Equity futures rise, global indices mixed after rout
US equity futures and European stocks rose on Wednesday, a day after rising bond yields triggered the biggest rout on Wall Street in months.
The prospect of the Federal Reserve starting to cut or cut its bond purchases as early as November – and possibly raise interest rates next year – has combined with soaring prices for oil and other materials. first to drive up bond yields.
In turn, this tends to weigh on the stocks of fast-growing tech companies. These stocks are particularly sensitive to changes in interest rates, as evidenced by benchmark bond yields, as much of the value investors place on them is based on distant future earnings.
US equity futures rose slightly, suggesting that US markets may gain ground. Futures contracts linked to the S&P 500, Nasdaq-100 and the Dow Jones Industrial Average rose about 0.5% to 0.6%.
Bond yields, which rise as prices fall, were little changed after the benchmark 10-year Treasury yield hit 1.534% on Tuesday, its highest level since June. The 10-year Treasury yield on Wednesday stood at 1.536%, according to Tradeweb.
In Tokyo, the Japanese Nikkei 225 index fell 2.6%, while the Kospi Composite in Seoul fell around 2%. The Australian S & P / ASX 200 lost 1.1%.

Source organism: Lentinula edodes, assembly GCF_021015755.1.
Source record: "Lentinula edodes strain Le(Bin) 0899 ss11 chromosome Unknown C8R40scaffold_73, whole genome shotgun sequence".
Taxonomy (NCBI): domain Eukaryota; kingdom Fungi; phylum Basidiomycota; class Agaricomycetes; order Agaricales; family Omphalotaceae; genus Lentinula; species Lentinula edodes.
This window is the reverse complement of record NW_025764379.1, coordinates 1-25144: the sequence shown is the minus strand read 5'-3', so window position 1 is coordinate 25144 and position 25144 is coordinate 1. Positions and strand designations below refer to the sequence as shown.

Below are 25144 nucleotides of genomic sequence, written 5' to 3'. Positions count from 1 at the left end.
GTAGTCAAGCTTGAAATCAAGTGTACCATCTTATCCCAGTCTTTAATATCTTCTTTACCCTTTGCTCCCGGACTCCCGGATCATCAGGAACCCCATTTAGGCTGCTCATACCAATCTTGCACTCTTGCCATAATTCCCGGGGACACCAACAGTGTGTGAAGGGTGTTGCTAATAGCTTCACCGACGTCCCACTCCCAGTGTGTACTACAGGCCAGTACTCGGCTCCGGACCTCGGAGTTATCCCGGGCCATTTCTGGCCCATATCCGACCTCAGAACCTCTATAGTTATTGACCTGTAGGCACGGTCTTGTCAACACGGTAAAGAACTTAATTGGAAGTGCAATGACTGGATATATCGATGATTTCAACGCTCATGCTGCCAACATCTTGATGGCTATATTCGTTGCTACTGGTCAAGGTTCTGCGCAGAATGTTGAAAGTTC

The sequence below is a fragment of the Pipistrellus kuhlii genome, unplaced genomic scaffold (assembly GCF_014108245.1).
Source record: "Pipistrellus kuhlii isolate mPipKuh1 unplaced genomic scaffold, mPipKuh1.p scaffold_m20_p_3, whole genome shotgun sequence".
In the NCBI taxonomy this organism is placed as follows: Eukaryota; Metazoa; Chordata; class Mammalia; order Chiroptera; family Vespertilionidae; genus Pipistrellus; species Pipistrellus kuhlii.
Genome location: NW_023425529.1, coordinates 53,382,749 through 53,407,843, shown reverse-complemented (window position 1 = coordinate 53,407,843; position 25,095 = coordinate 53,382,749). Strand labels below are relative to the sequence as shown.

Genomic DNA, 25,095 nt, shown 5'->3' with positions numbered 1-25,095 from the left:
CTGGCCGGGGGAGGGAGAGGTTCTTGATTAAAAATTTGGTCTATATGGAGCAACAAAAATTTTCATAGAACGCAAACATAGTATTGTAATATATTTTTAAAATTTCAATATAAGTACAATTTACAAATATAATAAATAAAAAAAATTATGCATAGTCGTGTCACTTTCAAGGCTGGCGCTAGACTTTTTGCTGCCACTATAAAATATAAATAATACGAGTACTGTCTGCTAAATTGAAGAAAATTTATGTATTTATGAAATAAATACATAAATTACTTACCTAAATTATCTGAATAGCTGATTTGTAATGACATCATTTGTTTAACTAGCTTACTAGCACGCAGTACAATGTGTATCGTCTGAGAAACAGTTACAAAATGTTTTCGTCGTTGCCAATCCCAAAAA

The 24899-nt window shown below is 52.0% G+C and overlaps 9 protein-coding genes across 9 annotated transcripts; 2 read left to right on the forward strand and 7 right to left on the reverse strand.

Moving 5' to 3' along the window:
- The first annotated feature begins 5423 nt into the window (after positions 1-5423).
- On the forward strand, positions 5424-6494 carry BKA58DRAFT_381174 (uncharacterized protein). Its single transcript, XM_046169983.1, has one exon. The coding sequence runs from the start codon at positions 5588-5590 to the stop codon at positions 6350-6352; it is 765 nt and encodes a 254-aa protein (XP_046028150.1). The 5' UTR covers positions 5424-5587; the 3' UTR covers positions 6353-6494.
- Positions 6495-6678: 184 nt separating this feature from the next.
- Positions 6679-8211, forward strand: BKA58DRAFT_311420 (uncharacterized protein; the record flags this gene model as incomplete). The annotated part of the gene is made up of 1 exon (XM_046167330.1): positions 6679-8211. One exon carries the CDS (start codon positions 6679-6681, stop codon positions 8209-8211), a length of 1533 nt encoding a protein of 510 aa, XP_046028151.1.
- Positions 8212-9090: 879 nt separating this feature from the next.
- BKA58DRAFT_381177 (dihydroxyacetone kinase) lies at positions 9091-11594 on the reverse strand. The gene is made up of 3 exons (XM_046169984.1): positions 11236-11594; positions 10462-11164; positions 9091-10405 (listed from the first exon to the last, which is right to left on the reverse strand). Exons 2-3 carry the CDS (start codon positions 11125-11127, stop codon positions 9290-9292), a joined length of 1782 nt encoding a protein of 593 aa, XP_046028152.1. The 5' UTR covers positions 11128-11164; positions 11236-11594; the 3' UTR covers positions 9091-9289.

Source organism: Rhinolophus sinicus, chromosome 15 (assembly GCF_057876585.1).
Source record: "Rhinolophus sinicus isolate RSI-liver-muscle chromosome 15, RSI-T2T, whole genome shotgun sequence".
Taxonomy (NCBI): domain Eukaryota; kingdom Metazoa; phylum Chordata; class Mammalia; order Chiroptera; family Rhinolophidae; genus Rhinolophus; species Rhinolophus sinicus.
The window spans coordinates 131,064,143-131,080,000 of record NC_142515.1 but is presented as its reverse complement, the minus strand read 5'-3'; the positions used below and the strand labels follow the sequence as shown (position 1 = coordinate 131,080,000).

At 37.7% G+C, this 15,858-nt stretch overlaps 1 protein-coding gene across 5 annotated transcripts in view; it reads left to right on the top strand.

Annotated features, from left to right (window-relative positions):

In Hong Kong, the city’s flagship index, Hang Seng, fell 0.5% as Chinese tech stocks trailed their US peers. Industry heavyweight Tencent Holdings TCEHY -2.21%
lost 2.8%, while food delivery giant Meituan fell more than 3%.
Investors have questioned whether Asian tech stocks could maintain their current valuations, based on prices as multiples of earnings, amid faster inflation and rising interest rates, Zhikai Chen said, head of Asian equities for BNP Asset Management.
“For the rest of the year it will be difficult,” he said. Mr Chen said some Asian growth stocks could potentially fall 10% or more, although he is more optimistic about Chinese tech companies, which have already sold significantly due to a stock barrage. Chinese authorities.
More generally, Mr. Chen said that more expensive raw materials could also reduce the profits of some listed companies.
Actions in the Asia-Pacific region were likely to be rocked by a number of concerns, including questions about the Fed’s downsizing and actions taken by Chinese regulators, said Jim McCafferty, co-head of research. on regional actions at Nomura.
“In the short term, there is going to be a lot of volatility,” he said.
Actions in China Evergrande Group EGRNF 5.00%
gained 10% after the struggling real estate giant said it agreed to sell part of its stake in a regional Chinese bank for more than $ 1.5 billion.
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